Structural transformation in Southeast Asia poses challenges to the regions' food security and inclusive agricultural growth agenda. Integration of agricultural markets within ASEAN is high on the policy agenda given the current pressure on moving towards the establishment of a common market. An improvement in agricultural value chains' competitiveness is supportive of the broader effort towards achieving ASEAN economies that are competitive. Southeast Asia faces two fundamental challenges: First, regional supply chains of key crops are proliferating and primary producing countries fear losing sovereignty and missing opportunities for domestic industrialization and value addition. Second, national and rural food-security strategies are often at odds with farm diversification away from traditional staple crops. Furthermore, with a growing urban population food price shocks are perceived as a major threat by all countries in the region, leading to sub-optimal policy outcomes for each country as well as collectively.
Yet, both concerns need re-examination given the rapid transformation of Asia's farming systems and urban consumption patterns and the associated growing pressures for farm mechanization, downstream industrialization, diversification of rural livelihoods, and adoption of more stringent food safety and quality standards.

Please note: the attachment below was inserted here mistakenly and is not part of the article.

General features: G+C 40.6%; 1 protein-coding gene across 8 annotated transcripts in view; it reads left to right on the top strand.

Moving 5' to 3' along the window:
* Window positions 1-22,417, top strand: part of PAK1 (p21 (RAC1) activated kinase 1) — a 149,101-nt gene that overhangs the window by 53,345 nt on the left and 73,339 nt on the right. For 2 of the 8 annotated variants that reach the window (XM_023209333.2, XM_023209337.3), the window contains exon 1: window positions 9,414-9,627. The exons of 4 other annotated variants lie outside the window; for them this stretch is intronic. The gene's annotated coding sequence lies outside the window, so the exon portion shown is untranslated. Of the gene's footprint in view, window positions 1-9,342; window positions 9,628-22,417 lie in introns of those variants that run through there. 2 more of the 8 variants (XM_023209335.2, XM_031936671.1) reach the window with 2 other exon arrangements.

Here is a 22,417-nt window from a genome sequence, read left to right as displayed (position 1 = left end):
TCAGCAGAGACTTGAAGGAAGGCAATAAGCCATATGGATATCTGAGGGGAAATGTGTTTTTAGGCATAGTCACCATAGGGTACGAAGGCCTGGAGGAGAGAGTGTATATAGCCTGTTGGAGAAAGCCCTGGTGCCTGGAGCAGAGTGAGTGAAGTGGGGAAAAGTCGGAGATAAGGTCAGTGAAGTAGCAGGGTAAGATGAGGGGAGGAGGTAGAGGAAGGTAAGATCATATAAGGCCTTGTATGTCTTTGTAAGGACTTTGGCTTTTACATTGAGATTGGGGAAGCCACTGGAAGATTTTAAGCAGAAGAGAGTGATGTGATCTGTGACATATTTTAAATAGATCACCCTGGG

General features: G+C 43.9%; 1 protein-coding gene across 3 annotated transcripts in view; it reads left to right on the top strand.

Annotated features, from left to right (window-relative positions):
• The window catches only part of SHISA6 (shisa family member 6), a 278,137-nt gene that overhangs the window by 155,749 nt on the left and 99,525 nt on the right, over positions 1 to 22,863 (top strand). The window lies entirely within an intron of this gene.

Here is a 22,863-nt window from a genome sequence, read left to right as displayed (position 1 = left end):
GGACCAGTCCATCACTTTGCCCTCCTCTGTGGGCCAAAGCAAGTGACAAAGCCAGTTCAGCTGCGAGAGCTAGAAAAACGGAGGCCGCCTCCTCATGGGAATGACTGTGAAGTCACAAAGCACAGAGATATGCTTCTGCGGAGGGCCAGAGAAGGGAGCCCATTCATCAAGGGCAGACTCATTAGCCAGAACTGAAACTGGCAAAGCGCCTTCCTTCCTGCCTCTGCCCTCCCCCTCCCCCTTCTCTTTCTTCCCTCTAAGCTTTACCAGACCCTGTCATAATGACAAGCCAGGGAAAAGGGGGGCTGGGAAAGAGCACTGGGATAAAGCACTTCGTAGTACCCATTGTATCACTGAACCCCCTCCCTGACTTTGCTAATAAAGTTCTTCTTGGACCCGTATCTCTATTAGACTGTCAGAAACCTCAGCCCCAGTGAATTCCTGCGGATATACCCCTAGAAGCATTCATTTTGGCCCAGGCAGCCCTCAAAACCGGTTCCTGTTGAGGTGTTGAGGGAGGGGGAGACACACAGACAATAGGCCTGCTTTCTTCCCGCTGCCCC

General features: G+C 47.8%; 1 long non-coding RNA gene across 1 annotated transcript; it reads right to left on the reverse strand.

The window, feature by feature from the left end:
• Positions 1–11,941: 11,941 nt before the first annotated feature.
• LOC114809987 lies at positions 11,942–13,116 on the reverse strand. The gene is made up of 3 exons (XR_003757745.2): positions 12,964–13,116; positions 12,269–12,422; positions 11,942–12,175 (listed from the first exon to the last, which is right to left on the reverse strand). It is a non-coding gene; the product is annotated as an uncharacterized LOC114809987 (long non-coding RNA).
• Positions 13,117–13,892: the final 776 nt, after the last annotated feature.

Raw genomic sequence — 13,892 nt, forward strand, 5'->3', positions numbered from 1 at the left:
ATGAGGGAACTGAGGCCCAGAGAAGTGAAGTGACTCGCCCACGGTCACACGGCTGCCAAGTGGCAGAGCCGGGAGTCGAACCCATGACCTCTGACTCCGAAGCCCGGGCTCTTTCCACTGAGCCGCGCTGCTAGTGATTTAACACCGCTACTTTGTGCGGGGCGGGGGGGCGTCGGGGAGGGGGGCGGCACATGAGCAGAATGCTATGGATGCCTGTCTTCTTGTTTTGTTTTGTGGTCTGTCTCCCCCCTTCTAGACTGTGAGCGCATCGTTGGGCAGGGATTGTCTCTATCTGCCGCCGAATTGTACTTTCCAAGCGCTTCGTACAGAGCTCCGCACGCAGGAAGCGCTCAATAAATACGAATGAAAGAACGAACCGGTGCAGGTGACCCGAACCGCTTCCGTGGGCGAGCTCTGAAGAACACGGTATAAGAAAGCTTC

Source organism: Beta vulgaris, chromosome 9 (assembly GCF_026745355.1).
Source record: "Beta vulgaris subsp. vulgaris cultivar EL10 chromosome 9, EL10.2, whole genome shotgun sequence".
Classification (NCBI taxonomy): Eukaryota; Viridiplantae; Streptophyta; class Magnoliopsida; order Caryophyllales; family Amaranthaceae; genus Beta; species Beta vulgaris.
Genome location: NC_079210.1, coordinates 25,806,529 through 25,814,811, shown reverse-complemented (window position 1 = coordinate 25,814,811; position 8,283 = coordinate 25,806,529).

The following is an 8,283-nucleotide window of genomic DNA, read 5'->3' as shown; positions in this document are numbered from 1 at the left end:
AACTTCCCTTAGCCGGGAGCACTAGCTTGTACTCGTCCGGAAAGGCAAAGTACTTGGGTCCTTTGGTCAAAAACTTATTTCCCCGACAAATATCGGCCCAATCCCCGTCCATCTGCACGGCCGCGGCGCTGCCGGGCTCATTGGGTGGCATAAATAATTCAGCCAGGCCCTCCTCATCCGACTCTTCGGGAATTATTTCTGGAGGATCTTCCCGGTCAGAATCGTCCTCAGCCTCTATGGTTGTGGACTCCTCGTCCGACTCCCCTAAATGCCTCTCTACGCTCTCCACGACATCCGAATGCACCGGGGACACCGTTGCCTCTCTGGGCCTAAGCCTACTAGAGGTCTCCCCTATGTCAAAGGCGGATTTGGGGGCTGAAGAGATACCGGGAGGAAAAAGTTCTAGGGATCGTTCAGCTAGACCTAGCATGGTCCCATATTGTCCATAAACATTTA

To mitigate the risk of food-price shocks and their impact on national food markets, ASEAN has established both the ASEAN Food Reserve and the ASEAN +3 Emergency Rice Reserve (APTERR), which puts in place an emergency rice stock for ASEAN member states plus China, Japan, and Korea. For maximum effectiveness, the ASEAN Food Reserve could benefit from coordinating with national food-stock policies and food reserves as well as an ASEAN food information and early warning system.
Currently, progress in implementing the ASEAN food-security framework remains limited. Unless food security and smallholder inclusiveness are credibly harmonized with ASEAN’s competitiveness agenda, improvements in regional agricultural and food markets will be inadequate, leaving them vulnerable to sudden disruptions.
Against this backdrop, there is a strong need for evidence-based, empirical policy analysis and dialogue to foster cooperation among ASEAN member states and to help align and engage all stakeholders. This process of building confidence and enhancing cooperation will facilitate the development of national and regional roadmaps for food and agri-based value chains.
The ATMI program targets five ASEAN member states— Cambodia, Laos PDR, Myanmar, Philippines, and Viet Nam with the following objectives:
- To strengthen target ASEAN member states’ capacity to develop policies and programs that help the smallholder farm sector adjust to changes in sub regional agricultural and food markets; and
- To promote cooperation in food security and agricultural development among all ASEAN member states by developing strategic programs and measures in the areas of R&D, food safety, and quality standards, as well as encouraging investments in food and agri-based industries.
Achieving these objectives should produce two key outcomes: improved smallholder competitiveness in the production of key food and industrial crops; and reduced exposure of less-developed member states to food-security shocks.